Can I Eat This?
Yes or no?
Raw Eggs During PregnancyRaw or undercooked eggs are not recommended in pregnancy
Think Twice About Hot Dogs During PregnancyHot dogs are not nutritious and can contain a bacteria called "Listeria" which can lead to major pregnancy complications.
Is It Safe To Eat Sushi During Pregnancy?Eating sushi is part of a healthy diet, but can it harm your unborn baby?
pick and choose
Are Cold Cuts Safe During Pregnancy?Be careful with lunch and deli meats during pregnancy.
Safe or not?
Raw Meat and PregnancyToxoplasmosis causes the most severe damage in the first trimester.
Got a craving?
Is Smoked Seafood Safe During Pregnancy?Is it safe to eat smoked seafood during pregnancy?
types of cheese
Can I Eat Cheese During Pregnancy?Certain types of cheese pose a risk during pregnancy.
how much is too much?
Fish, Mercury, and PregnancyToo much mercury can harm an unborn baby.
What Can I Drink?
Cup of Joe
Can I Drink Coffee When TTC or Pregnant?There is still much to learn about the impact of coffee and caffeine on pregnancy.
Skip the Wine
How Alcohol Affects Your PregnancyPregnant or planning to be? Stop drinking.
Bye bye red bull
Energy Drinks Are Not Safe During PregnancyIt's not the energy drink per se that makes them unsafe; it's what goes into them.
Safe or not?
Diet Sodas During PregnancyDiet soda during pregnancy is an issue that still has not been completely decided.
What You Should Eat
Pregnancy Nutrition and Food GuideWhat you should and shouldn't eat while pregnant.
Handle food carefully
Food Prep Precautions During PregnancyTake these precautions when preparing food.
Protect Your Baby
Food Poisoning During PregnancyUnfortunately, it's not unusual to get food poisoning while pregnant.
Food Too Dirty to Eat During Pregnancy?Wash your vegetables all the time
Knowing which foods to avoid can make a difference in staying healthy during pregnancy, but you must also learn how to correctly prepare the food you do eat. When cooking at home, follow the 4 simple steps of food preparation: clean, separate, cook, and chill.
Check out our Pregnancy Nutrition and Food Guide!
In general, there are 3 major foodborne risks to pregnant women: listeria, toxoplasmosis, and methylmercury.
To prevent listeria infection:
- Do not eat soft cheese, such as Feta, Brie, Camembert, "blue-veined cheeses," "queso blanco," "queso fresco," and Panela — unless it's labeled as made with pasteurized milk.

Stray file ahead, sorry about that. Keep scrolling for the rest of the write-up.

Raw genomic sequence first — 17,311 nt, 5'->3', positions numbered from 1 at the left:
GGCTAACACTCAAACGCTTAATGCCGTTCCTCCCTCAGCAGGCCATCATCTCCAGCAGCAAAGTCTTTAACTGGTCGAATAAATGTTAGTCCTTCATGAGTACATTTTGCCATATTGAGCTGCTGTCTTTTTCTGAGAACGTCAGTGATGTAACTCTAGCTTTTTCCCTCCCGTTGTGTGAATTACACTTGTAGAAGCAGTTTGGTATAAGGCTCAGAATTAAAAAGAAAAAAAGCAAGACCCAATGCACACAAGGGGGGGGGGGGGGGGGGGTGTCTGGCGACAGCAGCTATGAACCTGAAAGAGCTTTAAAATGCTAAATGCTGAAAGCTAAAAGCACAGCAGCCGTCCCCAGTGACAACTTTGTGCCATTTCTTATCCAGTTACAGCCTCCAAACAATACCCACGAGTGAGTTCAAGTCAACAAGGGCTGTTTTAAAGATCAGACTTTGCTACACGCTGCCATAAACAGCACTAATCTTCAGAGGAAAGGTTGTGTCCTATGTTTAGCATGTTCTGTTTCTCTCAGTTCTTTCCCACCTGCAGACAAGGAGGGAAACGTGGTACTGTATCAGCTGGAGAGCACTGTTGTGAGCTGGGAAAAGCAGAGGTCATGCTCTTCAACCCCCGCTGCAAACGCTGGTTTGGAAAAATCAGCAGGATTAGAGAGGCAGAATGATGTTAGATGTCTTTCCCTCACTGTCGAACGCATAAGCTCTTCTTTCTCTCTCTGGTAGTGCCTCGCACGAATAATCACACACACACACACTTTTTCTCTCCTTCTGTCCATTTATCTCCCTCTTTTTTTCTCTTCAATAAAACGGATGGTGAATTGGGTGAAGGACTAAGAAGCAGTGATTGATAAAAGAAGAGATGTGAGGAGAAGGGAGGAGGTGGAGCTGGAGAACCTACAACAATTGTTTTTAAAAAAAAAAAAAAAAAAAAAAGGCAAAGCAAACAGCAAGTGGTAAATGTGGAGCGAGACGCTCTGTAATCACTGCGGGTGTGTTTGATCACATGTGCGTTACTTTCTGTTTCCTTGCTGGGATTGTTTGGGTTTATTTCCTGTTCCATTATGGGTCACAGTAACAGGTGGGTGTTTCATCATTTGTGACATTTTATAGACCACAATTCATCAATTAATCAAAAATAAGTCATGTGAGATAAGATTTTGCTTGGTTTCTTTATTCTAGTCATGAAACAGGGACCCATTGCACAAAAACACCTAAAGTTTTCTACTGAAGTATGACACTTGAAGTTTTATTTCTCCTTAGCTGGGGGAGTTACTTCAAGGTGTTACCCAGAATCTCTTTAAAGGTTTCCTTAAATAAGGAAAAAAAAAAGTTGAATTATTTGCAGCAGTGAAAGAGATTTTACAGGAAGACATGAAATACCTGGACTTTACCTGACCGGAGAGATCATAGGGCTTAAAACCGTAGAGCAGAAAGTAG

- Do not eat refrigerated pâtés or meat spreads.
- Do not eat refrigerated smoked seafood — unless it's in a cooked dish, such as a casserole. (Refrigerated smoked seafood, such as salmon, trout, whitefish, cod, tuna, or mackerel, is most often labeled as "nova-style," "lox," "kippered," "smoked," or "jerky." These types of fish are found in the refrigerator section or sold at deli counters of grocery stores and delis.)
- Do not eat homemade salami or sausages that are not cooked well enough.
- Do not drink raw (unpasteurized) milk or eat foods that contain unpasteurized milk. Even ice cream has been implicated as being responsible for Listeria infections.
- Do not eat without first washing your hands after you have gardened or worked with soil.
To prevent toxoplasmosis infection:
- Wear gloves when gardening or handling sand in a sandbox.
- Do not eat undercooked meat, especially lamb.
- Do not get a new cat while pregnant and let someone else clean the cat litter.
To decrease methylmercury exposure:
- Do not eat shark, tilefish, king mackerel, and swordfish. These fish can contain high levels of methylmercury.
- It's okay to eat other cooked seafood as long as a variety of other kinds are selected during pregnancy or while trying to become pregnant.
- You can eat up to 12 ounces (2 average meals) a week of a variety of fish and shellfish that are lower in mercury. Five of the most commonly eaten fish that are low in mercury are shrimp, canned light tuna, salmon, pollock, and catfish.
- Another commonly eaten fish, albacore ("white") tuna has more mercury than canned light tuna. So, when choosing your two meals of fish and shellfish, you can eat up to 6 ounces (one average meal) of albacore tuna per week.
Read More Foods to Avoid:
Unpasteurized Milk Products And Fresh Juices